California Capital

The California State Legislature passed a bill authored by Assemblymember Bob Blumenfield (D-San Fernando Valley) to craft the first statewide public transit development and financing plan. “It’s time to think big on transit,” said Blumenfield. “Bumper to bumper traffic should not be an inevitable part of our daily routines, especially in Los Angeles where we are always one highway closure away from Carmageddon. By signing this bill, the governor can end patchwork planning and make transit a more viable alternative for Californians on the go.”

Assembly Bill (AB) 650 establishes a blue ribbon task force of experts to develop a public transportation development plan for California based on an assessment of what transit we have, what amount of transit we need, and how we can finance transit construction. Comprised of 12 experts in finance, transit, the environment and public health, the task force must complete the plan by September 30, 2012. This work will be funded through existing moneys devoted to transit planning that are provided through California’s gas tax.

California Capital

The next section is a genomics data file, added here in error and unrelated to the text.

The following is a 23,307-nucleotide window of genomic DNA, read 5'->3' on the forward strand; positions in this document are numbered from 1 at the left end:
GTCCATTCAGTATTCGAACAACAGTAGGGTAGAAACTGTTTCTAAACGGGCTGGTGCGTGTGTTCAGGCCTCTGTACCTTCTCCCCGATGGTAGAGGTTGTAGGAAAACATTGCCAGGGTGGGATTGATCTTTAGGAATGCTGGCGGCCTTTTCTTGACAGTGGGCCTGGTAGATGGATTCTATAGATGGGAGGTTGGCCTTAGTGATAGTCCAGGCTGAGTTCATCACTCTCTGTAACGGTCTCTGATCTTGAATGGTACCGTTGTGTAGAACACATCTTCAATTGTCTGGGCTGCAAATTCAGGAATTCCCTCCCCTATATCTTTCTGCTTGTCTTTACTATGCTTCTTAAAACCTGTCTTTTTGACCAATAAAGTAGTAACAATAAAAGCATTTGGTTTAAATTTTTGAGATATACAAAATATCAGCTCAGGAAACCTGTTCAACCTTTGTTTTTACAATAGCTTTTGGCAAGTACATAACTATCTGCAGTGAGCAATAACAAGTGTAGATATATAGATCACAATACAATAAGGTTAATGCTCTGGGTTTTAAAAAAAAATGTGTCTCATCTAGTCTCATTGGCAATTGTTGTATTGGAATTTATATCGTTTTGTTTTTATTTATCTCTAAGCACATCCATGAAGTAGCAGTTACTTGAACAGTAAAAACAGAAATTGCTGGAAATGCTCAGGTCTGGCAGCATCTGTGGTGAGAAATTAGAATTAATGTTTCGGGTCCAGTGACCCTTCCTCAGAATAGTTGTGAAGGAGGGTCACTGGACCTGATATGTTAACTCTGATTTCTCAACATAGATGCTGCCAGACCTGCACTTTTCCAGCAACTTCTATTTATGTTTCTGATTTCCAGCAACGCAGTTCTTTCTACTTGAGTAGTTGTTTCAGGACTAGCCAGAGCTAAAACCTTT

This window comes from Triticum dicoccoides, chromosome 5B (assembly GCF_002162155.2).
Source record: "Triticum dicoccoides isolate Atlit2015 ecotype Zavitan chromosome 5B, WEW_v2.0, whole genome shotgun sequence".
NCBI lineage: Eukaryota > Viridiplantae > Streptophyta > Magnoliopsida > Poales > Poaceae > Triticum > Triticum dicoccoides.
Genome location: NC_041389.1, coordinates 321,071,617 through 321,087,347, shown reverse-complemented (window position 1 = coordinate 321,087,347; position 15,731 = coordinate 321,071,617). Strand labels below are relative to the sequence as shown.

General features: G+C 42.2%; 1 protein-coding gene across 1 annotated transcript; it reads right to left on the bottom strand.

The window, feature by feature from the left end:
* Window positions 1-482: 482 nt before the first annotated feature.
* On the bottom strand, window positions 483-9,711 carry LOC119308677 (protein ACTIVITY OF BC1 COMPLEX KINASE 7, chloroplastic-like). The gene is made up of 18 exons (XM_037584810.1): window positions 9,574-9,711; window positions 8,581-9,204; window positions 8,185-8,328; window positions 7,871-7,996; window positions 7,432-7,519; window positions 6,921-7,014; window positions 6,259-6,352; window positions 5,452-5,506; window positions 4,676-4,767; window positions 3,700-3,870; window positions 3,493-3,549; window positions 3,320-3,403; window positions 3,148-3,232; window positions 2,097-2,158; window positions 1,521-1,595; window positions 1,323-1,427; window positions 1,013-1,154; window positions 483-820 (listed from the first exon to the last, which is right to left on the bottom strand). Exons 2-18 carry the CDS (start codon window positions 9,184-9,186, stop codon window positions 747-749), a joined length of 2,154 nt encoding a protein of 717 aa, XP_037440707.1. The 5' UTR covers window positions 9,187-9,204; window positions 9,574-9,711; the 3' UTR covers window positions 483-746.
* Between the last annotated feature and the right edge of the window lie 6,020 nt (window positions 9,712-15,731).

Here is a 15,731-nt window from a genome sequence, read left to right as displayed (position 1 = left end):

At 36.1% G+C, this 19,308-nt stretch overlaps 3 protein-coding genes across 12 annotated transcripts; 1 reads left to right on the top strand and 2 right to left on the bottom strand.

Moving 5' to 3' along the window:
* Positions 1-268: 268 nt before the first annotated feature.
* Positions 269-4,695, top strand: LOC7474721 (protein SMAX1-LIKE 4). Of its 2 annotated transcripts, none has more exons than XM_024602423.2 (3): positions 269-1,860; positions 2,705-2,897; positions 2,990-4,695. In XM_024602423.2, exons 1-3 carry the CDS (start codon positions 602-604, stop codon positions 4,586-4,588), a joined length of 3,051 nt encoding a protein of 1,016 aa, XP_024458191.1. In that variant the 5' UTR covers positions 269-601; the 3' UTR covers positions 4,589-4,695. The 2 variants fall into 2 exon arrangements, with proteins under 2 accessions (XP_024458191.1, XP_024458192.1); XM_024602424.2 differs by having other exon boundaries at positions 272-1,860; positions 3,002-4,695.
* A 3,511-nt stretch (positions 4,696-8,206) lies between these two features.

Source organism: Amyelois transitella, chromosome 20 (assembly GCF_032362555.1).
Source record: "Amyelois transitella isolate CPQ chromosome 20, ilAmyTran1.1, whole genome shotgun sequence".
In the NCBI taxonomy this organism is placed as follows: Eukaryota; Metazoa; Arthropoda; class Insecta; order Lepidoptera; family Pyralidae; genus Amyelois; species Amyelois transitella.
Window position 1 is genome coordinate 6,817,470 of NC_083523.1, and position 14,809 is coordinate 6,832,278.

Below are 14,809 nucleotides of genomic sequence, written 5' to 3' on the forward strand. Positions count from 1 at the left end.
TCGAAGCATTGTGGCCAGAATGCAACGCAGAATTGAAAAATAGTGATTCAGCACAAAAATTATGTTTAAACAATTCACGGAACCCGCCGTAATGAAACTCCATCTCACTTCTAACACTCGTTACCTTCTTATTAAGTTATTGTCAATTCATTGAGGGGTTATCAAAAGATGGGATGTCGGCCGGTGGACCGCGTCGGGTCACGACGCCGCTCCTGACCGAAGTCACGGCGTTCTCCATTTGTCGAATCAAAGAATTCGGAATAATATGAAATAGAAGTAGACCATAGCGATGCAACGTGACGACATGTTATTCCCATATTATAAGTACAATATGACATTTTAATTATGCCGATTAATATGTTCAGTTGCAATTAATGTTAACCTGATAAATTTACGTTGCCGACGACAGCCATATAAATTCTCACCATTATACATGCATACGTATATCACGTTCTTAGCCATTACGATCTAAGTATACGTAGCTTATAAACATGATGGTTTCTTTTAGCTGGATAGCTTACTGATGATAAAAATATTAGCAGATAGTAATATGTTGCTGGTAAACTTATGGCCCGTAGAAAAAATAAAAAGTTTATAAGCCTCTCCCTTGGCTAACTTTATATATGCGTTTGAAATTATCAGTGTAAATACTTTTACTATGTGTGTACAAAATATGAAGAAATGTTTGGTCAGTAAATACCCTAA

California Capital

“This is a tried and true way to find solutions to complex and enduring problems,” added Blumenfield. “It will help us ensure that transit options keep pace with the growing demand for it.” In recent years, task forces have helped California enact comprehensive fisheries protections off our coast and achieve breakthrough reforms for managing the Delta – the source of water for the state water project and most of Southern California’s water supply. Southern California region is the most congested metropolitan area in the country.

Over the past twenty years, traffic delays have nearly tripled. Current traffic delay statistics for the region include:

  • 3.9 million vehicle-hours of daily delay
  • 5.7 million person-hours of daily delay
  • 63 hours of delay per year per person commuting at peak hours. Every $1 billion invested in transportation infrastructure creates 47,500 jobs.

Every $1 invested in transit generates $6 dollars in local economic activity. For each person taking transit instead of driving, 4,800 pounds of carbon dioxide emissions will be prevented per year. By 2025, an estimated 1 in 5 Californians will be over 65 and 20% percent of this demographic does not drive. AB 650 now goes to the governor who will have until October 9th to act on the bill. Further information is available at

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